Ok, so there are plenty of things that I definitely can’t do, such as run a four minute mile or play guitar like Eddie Van Halen. But in my own self talk, this could easily be filed in Room 101. Can’t is a self limiting word, and to me it feels like a weight on my shoulders keeping me down. If I simply don’t want to do it I can say I won’t.

Have to / must

These sound a lot like ‘should’ – when I use them, I feel like my life is not my own and someone else is running the show and telling me what to do. Now I use, I want to (or don’t want to) or I choose to (or choose not to).

I find this very interesting to note my own conversation and the way that using different words can have an effect on my feelings and energy levels. Give these a spin and let me know if they work any magic for you!!

Accelerated Change!

Fancy a change?

Sometimes the simplest approach is the most effective, and because it is the simplest it is also the most overlooked. If you’re like me, then you probably rush to make things more complicated than they need to be. Surely the most effective, the most advanced technologies for change have got to be the most complex!! No they don’t!

What am I talking about here? I’m talking about setting your own goals.

Simple isn’t it – so so simple this is neglected by pretty much everyone you passed in the street today.


We all know this, right? If you set goals they have to be SMART : Specific, Measurable, Achievable, Realistic and Time-Bound. This is simple, ok? Yeah, but who does it?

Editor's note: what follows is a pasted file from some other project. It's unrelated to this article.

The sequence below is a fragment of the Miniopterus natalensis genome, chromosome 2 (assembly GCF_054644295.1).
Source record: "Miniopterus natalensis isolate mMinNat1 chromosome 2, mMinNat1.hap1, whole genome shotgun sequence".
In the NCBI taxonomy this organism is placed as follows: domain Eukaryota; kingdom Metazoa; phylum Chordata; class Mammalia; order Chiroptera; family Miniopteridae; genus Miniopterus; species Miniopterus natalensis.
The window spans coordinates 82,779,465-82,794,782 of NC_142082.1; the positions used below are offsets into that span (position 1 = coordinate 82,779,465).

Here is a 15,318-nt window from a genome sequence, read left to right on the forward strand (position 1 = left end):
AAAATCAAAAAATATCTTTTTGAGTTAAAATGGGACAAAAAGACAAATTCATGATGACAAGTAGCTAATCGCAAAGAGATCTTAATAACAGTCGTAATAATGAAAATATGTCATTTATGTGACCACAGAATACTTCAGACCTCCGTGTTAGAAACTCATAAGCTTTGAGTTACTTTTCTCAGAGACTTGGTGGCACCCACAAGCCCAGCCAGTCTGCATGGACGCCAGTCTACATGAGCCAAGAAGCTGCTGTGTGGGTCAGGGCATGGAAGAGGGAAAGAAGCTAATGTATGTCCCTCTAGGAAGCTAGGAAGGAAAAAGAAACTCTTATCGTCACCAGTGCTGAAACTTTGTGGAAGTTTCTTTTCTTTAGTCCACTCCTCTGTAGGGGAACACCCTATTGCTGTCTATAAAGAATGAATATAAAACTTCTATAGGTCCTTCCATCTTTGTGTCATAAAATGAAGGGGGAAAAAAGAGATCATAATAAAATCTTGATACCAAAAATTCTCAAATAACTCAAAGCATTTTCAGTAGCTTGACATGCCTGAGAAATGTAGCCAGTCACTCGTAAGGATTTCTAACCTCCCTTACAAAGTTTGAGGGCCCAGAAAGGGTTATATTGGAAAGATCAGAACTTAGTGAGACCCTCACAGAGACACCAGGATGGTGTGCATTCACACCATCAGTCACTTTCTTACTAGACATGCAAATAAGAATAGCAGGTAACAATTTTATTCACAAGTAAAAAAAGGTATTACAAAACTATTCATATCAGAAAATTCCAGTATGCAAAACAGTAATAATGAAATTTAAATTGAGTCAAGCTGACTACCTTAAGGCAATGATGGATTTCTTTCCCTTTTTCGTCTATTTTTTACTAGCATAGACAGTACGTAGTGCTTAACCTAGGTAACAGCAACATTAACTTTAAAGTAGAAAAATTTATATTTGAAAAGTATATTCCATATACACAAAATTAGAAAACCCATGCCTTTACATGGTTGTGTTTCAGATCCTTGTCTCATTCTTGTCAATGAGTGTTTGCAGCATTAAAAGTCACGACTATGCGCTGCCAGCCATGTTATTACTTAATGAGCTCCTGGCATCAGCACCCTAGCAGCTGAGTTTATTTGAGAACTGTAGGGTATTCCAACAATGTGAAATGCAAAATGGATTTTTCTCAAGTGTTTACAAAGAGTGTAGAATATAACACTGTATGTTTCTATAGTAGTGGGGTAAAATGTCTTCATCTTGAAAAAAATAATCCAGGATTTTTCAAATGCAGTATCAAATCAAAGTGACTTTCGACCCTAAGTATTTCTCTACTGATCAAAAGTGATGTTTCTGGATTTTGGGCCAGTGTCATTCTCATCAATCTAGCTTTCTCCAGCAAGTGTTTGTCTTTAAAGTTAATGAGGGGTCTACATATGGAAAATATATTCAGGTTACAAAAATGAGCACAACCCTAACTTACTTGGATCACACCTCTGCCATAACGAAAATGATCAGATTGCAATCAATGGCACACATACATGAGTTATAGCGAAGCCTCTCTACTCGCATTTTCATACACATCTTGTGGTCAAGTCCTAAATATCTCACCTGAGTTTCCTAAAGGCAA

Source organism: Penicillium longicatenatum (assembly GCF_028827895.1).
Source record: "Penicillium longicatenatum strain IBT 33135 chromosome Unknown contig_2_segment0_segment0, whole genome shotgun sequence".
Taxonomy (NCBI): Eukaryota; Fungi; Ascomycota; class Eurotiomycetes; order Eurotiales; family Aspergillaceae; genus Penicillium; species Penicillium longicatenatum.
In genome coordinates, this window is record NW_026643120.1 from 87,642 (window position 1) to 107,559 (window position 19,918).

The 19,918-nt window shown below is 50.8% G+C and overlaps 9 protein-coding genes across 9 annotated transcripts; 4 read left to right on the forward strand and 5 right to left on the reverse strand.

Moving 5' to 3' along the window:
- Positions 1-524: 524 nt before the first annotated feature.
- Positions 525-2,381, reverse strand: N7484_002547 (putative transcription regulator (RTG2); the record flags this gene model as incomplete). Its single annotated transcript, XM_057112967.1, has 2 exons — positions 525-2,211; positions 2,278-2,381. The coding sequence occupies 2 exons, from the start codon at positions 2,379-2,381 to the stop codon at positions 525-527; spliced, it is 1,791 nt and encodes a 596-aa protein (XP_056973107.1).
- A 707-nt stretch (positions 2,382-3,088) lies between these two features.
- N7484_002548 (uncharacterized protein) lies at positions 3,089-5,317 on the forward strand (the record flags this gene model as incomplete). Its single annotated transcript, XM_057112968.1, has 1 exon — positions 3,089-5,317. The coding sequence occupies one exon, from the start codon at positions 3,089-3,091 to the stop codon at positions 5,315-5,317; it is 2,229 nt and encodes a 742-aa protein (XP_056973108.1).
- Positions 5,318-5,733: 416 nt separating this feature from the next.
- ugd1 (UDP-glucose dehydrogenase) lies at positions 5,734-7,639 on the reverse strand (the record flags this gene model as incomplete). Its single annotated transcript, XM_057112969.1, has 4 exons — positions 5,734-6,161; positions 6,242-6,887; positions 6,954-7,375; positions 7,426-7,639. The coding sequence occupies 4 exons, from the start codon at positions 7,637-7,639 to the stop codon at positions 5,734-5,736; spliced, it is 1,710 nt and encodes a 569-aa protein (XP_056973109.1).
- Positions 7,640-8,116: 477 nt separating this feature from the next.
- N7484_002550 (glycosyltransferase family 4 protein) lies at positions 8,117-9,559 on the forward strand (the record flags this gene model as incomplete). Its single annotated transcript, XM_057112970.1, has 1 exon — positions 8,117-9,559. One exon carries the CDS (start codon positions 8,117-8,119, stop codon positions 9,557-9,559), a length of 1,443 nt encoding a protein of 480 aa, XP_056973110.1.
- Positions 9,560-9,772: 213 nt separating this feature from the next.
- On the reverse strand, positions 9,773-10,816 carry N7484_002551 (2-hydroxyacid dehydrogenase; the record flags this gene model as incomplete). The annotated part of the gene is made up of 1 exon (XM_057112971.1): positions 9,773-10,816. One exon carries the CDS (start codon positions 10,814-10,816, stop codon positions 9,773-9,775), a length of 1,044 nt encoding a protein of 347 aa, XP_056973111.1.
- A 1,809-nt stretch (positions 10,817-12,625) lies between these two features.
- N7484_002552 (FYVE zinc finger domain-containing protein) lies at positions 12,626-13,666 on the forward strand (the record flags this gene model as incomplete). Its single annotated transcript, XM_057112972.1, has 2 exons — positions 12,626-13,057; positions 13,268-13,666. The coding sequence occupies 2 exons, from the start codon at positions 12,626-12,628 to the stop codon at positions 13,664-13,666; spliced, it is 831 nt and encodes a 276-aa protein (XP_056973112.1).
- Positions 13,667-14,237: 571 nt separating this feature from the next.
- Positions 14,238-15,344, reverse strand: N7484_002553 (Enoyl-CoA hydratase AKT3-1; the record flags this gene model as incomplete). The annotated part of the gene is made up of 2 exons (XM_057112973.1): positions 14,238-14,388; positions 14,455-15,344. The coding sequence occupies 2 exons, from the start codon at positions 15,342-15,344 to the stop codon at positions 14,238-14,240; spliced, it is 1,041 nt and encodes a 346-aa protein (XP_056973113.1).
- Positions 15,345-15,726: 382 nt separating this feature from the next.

Specific: Make your goal detailed so you know what it is you are after. You want to be happier? Ok, make it specific to be a goal. What are you doing that makes you happy? Who are you with when you are happy?

Measurable: You must know where you want to go, so you will know when you have arrived. You want to lose weight? Ok choose a weight that you want to be. By this summer, I want to have dropped a stone in weight.

Achievable: Your goal is likely to stretch you, but make sure you can get it with some work. You want to look like (insert this weeks role model here)?

Realistic: Keep it real – make sure your goal is something that is possible for you. Very similar to above.

Time-Bound: Set yourself a date when you would like to achieve your goal. This brings that all important focus, and prevents it from being a dream.

Write it out!

Brian Tracy, in Goals, suggests that you begin by writing out 10 goals that you would like to achieve in the next 12 months. Write them out in the present tense, as if you have already achieved them, eg I am now exercising three days a week for an hour each day. Then pick one, by asking the question: what one goal on this list, if I accomplished it, would have the greatest positive impact on my life?

Once you have chosen it, he suggests working on that goal every day: set a deadline, write why you want to achieve this goal (hint: the more reasons, the greater your motivation), list the possible obstacles you will need to overcome, write out a plan to achieve it and take action everyday to move you closer to where you want to go.

In addition he suggests this: everyday you need to visualise yourself having achieved your goal: what are you doing? who are you with? what are you saying? how do you feel now that you have achieved this?

By taking these simple steps, you will become a magnet for all the goals you want to achieve!!

Encompass (verb)

1. to bring about, or cause to happen

2. to include entirely or comprehensively

3. to enclose or surround